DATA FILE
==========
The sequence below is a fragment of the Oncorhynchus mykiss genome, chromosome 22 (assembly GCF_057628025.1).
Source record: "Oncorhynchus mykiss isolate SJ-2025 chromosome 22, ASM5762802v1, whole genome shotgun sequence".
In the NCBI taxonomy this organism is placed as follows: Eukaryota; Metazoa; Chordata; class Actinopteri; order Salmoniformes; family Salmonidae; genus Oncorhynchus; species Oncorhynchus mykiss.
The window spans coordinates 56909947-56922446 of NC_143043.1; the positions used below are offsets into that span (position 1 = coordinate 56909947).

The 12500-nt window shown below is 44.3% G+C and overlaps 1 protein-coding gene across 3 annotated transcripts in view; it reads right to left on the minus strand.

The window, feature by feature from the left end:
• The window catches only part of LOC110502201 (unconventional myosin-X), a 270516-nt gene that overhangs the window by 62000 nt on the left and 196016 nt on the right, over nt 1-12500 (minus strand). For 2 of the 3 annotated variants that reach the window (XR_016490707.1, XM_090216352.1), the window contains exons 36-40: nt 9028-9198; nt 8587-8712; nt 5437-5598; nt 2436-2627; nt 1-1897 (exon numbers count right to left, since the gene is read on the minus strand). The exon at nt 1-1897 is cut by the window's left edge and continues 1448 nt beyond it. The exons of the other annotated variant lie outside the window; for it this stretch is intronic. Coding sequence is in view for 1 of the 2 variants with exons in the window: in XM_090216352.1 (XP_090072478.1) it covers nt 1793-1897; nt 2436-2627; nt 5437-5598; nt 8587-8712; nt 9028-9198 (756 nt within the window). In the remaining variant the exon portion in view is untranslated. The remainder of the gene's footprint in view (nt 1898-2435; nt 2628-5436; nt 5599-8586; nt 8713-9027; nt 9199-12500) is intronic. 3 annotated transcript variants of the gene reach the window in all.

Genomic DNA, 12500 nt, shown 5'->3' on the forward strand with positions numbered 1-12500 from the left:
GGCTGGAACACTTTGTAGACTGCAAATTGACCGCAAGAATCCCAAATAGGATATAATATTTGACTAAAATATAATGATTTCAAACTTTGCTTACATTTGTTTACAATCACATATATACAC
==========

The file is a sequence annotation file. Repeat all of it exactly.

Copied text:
The sequence below is a fragment of the Oncorhynchus mykiss genome, chromosome 22 (assembly GCF_057628025.1).
Source record: "Oncorhynchus mykiss isolate SJ-2025 chromosome 22, ASM5762802v1, whole genome shotgun sequence".
In the NCBI taxonomy this organism is placed as follows: Eukaryota; Metazoa; Chordata; class Actinopteri; order Salmoniformes; family Salmonidae; genus Oncorhynchus; species Oncorhynchus mykiss.
The window spans coordinates 56909947-56922446 of NC_143043.1; the positions used below are offsets into that span (position 1 = coordinate 56909947).

The 12500-nt window shown below is 44.3% G+C and overlaps 1 protein-coding gene across 3 annotated transcripts in view; it reads right to left on the minus strand.

The window, feature by feature from the left end:
• The window catches only part of LOC110502201 (unconventional myosin-X), a 270516-nt gene that overhangs the window by 62000 nt on the left and 196016 nt on the right, over nt 1-12500 (minus strand). For 2 of the 3 annotated variants that reach the window (XR_016490707.1, XM_090216352.1), the window contains exons 36-40: nt 9028-9198; nt 8587-8712; nt 5437-5598; nt 2436-2627; nt 1-1897 (exon numbers count right to left, since the gene is read on the minus strand). The exon at nt 1-1897 is cut by the window's left edge and continues 1448 nt beyond it. The exons of the other annotated variant lie outside the window; for it this stretch is intronic. Coding sequence is in view for 1 of the 2 variants with exons in the window: in XM_090216352.1 (XP_090072478.1) it covers nt 1793-1897; nt 2436-2627; nt 5437-5598; nt 8587-8712; nt 9028-9198 (756 nt within the window). In the remaining variant the exon portion in view is untranslated. The remainder of the gene's footprint in view (nt 1898-2435; nt 2628-5436; nt 5599-8586; nt 8713-9027; nt 9199-12500) is intronic. 3 annotated transcript variants of the gene reach the window in all.

Genomic DNA, 12500 nt, shown 5'->3' on the forward strand with positions numbered 1-12500 from the left:
GGCTGGAACACTTTGTAGACTGCAAATTGACCGCAAGAATCCCAAATAGGATATAATATTTGACTAAAATATAATGATTTCAAACTTTGCTTACATTTGTTTACAATCACATATATACAC